Flake: Keep Scalia's seat vacant until next year
© Greg Nash

Sen. Jeff FlakeJeffrey (Jeff) Lane FlakeLindsey Graham basks in the impeachment spotlight Kelly, McSally virtually tied in Arizona Senate race: poll The Hill's 12:30 Report — Presented by Nareit — White House cheers Republicans for storming impeachment hearing MORE (R-Ariz.), a member of the Judiciary Committee, is backing a strategy to keep Supreme Court Justice Antonin Scalia's seat vacant until next year.

"One would have to go back more than a century to find a scenario where a president’s nominee for the Supreme Court was confirmed by the opposition party in the Senate when the vacancy occurred during an election year," the Arizona Republican said in a statement. 
 
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Flake is one of the final Republican members of the Judiciary Committee to weigh in on what to do about the vacancy. 
 
He added Monday that he was not "about to break new ground in the Senate, particularly when any nominee could so drastically shift the balance of the court.”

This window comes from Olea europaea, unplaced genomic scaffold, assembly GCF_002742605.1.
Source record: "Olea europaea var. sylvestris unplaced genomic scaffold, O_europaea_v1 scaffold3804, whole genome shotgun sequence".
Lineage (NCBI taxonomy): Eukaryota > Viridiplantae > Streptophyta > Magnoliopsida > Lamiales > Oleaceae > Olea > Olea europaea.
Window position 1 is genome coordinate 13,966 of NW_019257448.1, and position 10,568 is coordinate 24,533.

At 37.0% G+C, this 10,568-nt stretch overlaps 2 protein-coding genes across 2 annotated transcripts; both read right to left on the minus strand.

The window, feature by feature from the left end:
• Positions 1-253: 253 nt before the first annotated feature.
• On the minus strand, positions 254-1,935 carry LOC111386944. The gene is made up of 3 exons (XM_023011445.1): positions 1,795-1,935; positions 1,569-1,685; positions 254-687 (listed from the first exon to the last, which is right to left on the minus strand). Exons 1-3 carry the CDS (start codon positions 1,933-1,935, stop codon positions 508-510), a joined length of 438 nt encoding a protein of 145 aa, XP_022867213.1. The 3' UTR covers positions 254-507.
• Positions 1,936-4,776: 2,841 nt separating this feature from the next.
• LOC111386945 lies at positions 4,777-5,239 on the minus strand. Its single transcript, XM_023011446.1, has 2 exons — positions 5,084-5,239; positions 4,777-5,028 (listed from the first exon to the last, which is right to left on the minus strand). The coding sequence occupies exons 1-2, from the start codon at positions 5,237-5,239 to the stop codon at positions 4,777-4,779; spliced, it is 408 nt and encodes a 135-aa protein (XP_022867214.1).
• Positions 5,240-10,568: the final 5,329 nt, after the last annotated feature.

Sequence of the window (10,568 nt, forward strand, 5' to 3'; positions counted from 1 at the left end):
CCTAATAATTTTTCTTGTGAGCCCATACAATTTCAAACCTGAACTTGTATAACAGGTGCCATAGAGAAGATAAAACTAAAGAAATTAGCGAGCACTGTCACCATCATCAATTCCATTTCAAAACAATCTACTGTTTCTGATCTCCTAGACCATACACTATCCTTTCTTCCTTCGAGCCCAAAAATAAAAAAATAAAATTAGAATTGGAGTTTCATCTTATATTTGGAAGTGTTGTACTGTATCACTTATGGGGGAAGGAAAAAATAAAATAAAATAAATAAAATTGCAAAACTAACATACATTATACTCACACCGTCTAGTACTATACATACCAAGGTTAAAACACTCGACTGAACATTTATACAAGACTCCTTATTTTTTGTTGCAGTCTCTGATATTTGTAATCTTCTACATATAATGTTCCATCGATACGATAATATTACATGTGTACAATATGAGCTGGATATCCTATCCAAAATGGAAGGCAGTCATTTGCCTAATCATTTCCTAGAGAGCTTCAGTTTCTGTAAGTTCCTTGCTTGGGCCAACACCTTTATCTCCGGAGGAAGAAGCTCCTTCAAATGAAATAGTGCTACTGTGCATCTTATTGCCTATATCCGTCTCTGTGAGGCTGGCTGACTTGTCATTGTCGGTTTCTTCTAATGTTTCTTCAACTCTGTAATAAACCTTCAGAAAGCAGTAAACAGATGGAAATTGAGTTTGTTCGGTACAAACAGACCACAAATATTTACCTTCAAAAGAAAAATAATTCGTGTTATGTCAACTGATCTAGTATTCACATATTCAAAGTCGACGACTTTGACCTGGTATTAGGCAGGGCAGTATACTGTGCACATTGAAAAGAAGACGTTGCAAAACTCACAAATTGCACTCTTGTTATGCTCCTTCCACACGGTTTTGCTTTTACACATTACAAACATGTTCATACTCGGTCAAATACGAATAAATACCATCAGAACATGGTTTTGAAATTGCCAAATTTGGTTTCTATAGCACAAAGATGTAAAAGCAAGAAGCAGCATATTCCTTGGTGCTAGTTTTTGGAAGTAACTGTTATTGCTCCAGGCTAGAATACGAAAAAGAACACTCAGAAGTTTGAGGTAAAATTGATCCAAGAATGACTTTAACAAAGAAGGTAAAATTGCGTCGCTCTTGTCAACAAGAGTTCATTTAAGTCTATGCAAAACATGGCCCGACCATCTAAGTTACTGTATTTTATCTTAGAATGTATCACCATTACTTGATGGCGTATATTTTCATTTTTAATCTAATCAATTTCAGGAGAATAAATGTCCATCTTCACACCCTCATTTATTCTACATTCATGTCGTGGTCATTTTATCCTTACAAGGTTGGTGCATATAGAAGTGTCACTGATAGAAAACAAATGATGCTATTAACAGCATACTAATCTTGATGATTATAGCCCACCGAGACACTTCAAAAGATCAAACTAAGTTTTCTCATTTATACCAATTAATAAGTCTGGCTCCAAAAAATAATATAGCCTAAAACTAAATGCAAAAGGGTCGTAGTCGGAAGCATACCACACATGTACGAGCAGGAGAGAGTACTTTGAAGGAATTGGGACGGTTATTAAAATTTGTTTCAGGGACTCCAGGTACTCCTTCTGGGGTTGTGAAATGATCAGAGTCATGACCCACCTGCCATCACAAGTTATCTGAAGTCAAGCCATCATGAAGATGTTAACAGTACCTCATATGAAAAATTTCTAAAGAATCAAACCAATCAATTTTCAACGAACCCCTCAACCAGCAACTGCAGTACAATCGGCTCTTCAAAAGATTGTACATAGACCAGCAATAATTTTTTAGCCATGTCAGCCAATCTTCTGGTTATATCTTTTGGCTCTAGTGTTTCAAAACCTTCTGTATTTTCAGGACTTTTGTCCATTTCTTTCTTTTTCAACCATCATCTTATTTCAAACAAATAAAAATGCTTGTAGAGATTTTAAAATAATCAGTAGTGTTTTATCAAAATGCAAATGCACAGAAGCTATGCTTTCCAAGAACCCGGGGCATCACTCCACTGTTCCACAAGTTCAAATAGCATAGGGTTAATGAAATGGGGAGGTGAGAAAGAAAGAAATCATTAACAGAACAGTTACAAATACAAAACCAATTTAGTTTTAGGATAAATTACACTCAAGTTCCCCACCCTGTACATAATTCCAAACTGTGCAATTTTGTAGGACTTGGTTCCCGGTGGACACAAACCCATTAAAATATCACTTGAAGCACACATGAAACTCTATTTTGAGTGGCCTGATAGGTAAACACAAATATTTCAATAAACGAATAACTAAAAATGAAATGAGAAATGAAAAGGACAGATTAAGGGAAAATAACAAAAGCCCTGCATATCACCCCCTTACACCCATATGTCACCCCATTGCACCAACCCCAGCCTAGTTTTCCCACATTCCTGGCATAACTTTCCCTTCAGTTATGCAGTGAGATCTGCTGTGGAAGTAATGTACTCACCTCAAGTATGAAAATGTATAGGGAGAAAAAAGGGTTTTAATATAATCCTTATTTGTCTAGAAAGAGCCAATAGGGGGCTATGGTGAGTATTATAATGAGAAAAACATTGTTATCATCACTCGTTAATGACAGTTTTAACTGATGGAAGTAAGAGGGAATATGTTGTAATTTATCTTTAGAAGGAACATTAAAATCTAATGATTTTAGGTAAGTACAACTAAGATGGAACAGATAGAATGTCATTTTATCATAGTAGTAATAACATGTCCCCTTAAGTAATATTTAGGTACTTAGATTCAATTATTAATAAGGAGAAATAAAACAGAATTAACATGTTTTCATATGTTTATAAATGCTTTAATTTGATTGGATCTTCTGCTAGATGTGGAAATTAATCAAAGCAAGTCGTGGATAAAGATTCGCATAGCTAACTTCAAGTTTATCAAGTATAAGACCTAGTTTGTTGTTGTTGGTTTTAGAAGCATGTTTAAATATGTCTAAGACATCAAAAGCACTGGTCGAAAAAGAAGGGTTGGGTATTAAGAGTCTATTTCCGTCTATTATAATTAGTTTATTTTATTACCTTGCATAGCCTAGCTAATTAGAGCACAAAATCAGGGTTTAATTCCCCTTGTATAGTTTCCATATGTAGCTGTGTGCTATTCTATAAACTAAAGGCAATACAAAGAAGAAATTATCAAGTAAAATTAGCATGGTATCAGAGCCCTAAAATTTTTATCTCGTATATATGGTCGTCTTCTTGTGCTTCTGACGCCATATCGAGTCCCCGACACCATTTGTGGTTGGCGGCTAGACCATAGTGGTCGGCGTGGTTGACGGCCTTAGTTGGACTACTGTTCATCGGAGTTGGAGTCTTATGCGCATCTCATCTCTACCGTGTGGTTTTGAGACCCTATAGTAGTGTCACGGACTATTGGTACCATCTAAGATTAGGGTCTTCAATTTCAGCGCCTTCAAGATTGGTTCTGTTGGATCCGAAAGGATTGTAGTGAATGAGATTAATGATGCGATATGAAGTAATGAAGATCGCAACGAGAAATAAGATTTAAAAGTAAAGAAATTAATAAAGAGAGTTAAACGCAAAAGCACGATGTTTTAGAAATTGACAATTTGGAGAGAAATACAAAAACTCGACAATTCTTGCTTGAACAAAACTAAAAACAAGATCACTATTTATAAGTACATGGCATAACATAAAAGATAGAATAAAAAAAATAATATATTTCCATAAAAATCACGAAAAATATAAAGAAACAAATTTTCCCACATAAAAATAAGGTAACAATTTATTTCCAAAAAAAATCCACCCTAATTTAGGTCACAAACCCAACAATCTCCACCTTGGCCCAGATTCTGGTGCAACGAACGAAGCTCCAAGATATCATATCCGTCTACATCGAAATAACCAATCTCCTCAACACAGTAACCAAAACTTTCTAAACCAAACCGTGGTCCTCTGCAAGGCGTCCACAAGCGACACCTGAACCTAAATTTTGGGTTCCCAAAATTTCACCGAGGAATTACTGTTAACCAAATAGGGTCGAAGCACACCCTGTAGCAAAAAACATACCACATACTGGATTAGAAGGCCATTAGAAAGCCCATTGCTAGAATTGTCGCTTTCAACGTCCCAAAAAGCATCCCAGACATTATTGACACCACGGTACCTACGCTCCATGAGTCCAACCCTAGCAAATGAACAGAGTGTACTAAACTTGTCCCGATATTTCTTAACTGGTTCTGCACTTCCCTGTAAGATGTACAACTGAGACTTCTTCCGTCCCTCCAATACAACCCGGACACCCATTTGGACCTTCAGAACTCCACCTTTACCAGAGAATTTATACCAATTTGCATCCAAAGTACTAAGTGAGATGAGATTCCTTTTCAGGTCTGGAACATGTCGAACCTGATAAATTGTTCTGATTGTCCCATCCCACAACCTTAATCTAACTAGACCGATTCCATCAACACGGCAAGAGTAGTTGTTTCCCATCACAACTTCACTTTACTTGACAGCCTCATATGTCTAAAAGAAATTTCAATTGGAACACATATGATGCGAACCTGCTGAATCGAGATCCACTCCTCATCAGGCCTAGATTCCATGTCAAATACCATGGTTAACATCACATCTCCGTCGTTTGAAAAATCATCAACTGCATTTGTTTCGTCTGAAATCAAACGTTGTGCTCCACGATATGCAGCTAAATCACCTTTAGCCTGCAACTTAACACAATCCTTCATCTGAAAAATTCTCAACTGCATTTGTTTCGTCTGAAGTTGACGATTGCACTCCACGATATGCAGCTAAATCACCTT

While Supreme Court Justice Anthony Kennedy was confirmed during 1988 — an election year — Republicans suggest his case is different because he was nominated in 1987. They also point to statements from top Democrats under President George W. Bush suggesting the Senate should not confirm additional Supreme Court nominees during his second term.
 
Republicans have largely rallied around Majority Leader Mitch McConnellAddison (Mitch) Mitchell McConnellRepublicans aim to avoid war with White House over impeachment strategy New York Times editorial board calls for Trump's impeachment CNN's Cuomo promotes 'Dirty Donald' hashtag, hits GOP for 'loyalty oath' to Trump MORE's push to let the next president select Scalia's successor, but there have been signs of division among GOP senators and among the Judiciary Committee. 
 
Sen. Mark KirkMark Steven KirkWhy Republicans are afraid to call a key witness in the impeachment inquiry Ex-Rep. Duffy to join lobbying firm BGR Bottom Line MORE (R-Ill.), who is not a member of the committee, on Monday backed giving Obama's nominee a hearing a vote.
 
Sen. Thom Tillis (R-N.C.), a member of the committee, warned that Republicans risked being seen as "obstructionist" if they pledge to block any Supreme Court nominee without knowing who the president will nominate. 
 
Democrats would need support from Republican lawmakers on the Judiciary Committee to get a committee vote for anyone Obama nominates and to get the nomination to the floor of the Senate.